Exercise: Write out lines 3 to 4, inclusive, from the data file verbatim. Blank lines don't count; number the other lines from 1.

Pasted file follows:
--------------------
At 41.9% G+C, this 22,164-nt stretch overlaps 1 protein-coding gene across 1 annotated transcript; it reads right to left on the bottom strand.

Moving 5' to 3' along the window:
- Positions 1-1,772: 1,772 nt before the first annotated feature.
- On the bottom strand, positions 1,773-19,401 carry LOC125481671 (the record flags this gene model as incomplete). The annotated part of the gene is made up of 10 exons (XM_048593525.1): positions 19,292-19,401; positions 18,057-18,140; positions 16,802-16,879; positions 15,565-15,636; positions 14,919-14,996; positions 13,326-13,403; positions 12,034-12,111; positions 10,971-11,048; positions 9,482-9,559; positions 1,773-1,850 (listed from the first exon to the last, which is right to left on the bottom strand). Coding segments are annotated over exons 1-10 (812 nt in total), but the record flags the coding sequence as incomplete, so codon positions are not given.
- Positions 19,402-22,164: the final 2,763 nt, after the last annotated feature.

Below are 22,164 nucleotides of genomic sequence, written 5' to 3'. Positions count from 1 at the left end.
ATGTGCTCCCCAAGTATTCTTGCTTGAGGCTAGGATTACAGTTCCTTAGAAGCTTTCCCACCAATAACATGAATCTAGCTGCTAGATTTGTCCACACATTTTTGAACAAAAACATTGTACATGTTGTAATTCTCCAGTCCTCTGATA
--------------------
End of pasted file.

- Positions 1-1,772: 1,772 nt before the first annotated feature.
- On the bottom strand, positions 1,773-19,401 carry LOC125481671 (the record flags this gene model as incomplete). The annotated part of the gene is made up of 10 exons (XM_048593525.1): positions 19,292-19,401; positions 18,057-18,140; positions 16,802-16,879; positions 15,565-15,636; positions 14,919-14,996; positions 13,326-13,403; positions 12,034-12,111; positions 10,971-11,048; positions 9,482-9,559; positions 1,773-1,850 (listed from the first exon to the last, which is right to left on the bottom strand). Coding segments are annotated over exons 1-10 (812 nt in total), but the record flags the coding sequence as incomplete, so codon positions are not given.